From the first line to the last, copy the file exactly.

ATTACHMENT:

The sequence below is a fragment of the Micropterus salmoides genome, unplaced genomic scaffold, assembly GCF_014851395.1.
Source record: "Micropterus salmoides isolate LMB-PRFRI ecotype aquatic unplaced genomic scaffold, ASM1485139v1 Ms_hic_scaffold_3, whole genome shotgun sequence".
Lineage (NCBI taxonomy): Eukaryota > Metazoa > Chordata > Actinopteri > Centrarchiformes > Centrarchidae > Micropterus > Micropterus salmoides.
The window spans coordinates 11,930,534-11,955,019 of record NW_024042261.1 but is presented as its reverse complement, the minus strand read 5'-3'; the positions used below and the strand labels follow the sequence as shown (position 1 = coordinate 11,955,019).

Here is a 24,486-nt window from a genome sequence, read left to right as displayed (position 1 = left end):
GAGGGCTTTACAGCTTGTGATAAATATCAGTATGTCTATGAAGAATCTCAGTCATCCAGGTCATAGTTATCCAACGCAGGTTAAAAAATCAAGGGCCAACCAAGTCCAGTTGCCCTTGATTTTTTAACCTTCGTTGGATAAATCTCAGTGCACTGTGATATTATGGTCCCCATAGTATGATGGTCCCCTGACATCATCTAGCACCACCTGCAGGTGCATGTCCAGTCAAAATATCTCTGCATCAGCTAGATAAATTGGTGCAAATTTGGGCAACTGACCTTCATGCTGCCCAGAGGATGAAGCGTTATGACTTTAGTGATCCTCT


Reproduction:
The sequence below is a fragment of the Micropterus salmoides genome, unplaced genomic scaffold, assembly GCF_014851395.1.
Source record: "Micropterus salmoides isolate LMB-PRFRI ecotype aquatic unplaced genomic scaffold, ASM1485139v1 Ms_hic_scaffold_3, whole genome shotgun sequence".
Lineage (NCBI taxonomy): Eukaryota > Metazoa > Chordata > Actinopteri > Centrarchiformes > Centrarchidae > Micropterus > Micropterus salmoides.
The window spans coordinates 11,930,534-11,955,019 of record NW_024042261.1 but is presented as its reverse complement, the minus strand read 5'-3'; the positions used below and the strand labels follow the sequence as shown (position 1 = coordinate 11,955,019).

Here is a 24,486-nt window from a genome sequence, read left to right as displayed (position 1 = left end):
GAGGGCTTTACAGCTTGTGATAAATATCAGTATGTCTATGAAGAATCTCAGTCATCCAGGTCATAGTTATCCAACGCAGGTTAAAAAATCAAGGGCCAACCAAGTCCAGTTGCCCTTGATTTTTTAACCTTCGTTGGATAAATCTCAGTGCACTGTGATATTATGGTCCCCATAGTATGATGGTCCCCTGACATCATCTAGCACCACCTGCAGGTGCATGTCCAGTCAAAATATCTCTGCATCAGCTAGATAAATTGGTGCAAATTTGGGCAACTGACCTTCATGCTGCCCAGAGGATGAAGCGTTATGACTTTAGTGATCCTCT